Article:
Tuberc Respir Dis > Volume 53(2); 2002 > Article
Tuberculosis and Respiratory Diseases 2002;53(2):173-182.
DOI:    Published online August 1, 2002.
Nontuberculous Mycobacterial Pulmonary Infection in Immunocompetent Patients.
Hyo Won Lee, Mi Na Kim, Tae Sun Shim, Gill Han Bai, Chik Hyun Pai
1Department of Laboratory Medicine, University of Ulsan College of Medicine, Asan Medical Center, Korea.
2Department of Internal Medicine, University of Ulsan College of Medicine, Asan Medical Center, Korea.
3Korean Institute of Tuberculosis, Seoul, Korea.
Nontuberculous mycobacteria (NTM) have usually been considered to be contaminants or colonizers when isolated from respiratory specimens in Korea, where there is a high prevalence of tuberculosis and a low rate of HIV infections. Therefore, there has been few studies on the clinical significance of NTM in a pulmonary infection. In this study, the prevalence of pulmonary NTM and the clinical significance of NTM species in immunocompetent patients were investigated. METHOD: Thirty-five NTM isolates, for which species identification was requested by the treating physicians during 1999 at the Asan Medical Center, were retrospectively analyzed. They were identified to the species level by mycolic acid analysis using high-performance liquid chromatography. The medical records of the patients with the NTM isolates were reviewed to identify those patients who met the American Thoracic Society (ATS)'s criteria for mycobacterial pulmonary infection. Their antimicrobial susceptibility data were compared with the clinical outcomes. RESULTS: The NTM were identified as M. intracellulare (6 isolates), M. avium (5), M. abscessus (5), M. gordonae (5), M. terrae complex (4), M. szulgai (2), M. kansasii (2), M. fortuitum (2), M. peregrinum (1), M. mucogenicum (1), M. celatum (1), and M. chelonae (1). All 35 patients showed clinical symptoms and signs of chronic lung disease, but none had a HIV infections; 16 (45.7%) patients were found to be compatible with a NTM pulmonary infection according to the ATS criteria, 5 and 4 cases were affected with M. intracellulare and M. abscessus, respectively; 8 patients had a history of pulmonary tuberculosis. 13 patients received antimycobacterial therapy for an average of 21 months and 9 patients were treated with second-line drugs. Only 4 patients had improved radiologically. CONCLUSION: A NTM should be considered a potential pathogen of pulmonary infections in immunocompetent patients with chronic pulmonary diseases. Most NTM infections were left untreated for a prolonged period and showed a poor outcome as a result. M. intracellulare and M. abscessus were the two most frequent causes of NTM pulmonary infections in this study. Species identification and antimycobacterial susceptibility tests based on the species are needed for the optimum management of a NTM pulmonary infection in patients.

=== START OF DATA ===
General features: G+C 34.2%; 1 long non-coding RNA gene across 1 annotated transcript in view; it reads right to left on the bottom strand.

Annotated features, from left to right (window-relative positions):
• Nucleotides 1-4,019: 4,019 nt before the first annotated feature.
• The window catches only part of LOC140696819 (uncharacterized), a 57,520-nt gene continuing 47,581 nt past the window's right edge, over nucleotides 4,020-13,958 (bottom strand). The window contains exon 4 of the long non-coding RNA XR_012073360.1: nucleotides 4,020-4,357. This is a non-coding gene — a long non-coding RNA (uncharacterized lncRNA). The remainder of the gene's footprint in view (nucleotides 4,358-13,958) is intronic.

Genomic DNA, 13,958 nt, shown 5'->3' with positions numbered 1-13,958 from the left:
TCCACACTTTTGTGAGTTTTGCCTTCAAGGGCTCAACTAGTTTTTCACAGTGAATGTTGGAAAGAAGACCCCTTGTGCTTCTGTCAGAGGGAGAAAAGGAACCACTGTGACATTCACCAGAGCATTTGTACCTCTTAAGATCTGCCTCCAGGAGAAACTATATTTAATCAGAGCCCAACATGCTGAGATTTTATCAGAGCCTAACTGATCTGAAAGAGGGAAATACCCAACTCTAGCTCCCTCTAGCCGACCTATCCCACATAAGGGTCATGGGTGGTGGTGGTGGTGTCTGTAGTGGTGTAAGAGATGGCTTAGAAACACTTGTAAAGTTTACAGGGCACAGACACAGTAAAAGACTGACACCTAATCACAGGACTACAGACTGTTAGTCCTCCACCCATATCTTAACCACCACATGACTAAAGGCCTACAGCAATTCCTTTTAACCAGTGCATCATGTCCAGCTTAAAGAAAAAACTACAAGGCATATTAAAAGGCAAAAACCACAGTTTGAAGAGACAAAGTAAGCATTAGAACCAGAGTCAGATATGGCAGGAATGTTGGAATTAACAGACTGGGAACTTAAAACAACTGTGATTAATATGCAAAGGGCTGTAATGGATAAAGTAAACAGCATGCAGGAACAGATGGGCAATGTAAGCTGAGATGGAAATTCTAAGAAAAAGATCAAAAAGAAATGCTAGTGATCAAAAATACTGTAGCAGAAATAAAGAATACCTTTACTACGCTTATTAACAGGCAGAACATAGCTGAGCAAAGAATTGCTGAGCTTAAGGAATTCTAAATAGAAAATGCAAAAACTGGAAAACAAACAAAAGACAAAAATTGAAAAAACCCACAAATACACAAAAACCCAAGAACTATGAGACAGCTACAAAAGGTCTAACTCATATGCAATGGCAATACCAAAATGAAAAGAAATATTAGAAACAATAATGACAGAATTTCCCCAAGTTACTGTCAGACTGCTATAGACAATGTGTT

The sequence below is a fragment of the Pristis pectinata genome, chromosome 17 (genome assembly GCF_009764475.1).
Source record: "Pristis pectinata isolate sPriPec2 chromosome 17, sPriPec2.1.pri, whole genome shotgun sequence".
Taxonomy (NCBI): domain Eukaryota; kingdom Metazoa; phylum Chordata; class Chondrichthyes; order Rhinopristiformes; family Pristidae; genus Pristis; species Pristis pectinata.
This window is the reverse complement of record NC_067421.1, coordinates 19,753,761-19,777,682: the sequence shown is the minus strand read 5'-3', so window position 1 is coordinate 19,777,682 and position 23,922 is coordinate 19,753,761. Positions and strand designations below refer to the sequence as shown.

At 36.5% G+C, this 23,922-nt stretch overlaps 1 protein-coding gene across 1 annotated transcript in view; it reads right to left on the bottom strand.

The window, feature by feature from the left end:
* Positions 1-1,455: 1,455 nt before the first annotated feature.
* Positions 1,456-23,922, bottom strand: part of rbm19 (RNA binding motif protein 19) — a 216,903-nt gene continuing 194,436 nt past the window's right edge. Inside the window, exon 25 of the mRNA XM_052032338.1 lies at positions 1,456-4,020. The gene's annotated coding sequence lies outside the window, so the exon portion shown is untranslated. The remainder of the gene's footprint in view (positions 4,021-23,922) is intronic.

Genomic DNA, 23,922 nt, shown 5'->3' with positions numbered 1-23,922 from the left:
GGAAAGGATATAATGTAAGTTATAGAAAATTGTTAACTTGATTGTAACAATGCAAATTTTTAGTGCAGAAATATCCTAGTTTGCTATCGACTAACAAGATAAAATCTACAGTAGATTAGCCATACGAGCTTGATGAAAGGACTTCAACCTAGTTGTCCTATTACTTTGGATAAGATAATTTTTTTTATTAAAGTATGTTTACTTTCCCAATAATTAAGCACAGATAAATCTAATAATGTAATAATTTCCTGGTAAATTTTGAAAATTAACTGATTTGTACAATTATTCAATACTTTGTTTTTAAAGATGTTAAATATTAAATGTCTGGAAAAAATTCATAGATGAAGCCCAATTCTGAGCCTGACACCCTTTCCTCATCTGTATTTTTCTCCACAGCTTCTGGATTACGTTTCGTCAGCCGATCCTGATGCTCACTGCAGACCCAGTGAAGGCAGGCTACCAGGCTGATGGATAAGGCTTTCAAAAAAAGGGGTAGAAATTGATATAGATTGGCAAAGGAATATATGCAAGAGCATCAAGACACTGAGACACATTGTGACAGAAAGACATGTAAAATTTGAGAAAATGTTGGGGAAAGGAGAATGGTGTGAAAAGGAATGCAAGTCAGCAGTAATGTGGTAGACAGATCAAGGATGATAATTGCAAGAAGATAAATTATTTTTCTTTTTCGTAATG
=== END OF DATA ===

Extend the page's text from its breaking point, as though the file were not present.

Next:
Key Words: Nontuberculous mycobacteria, Immunocompetent patients

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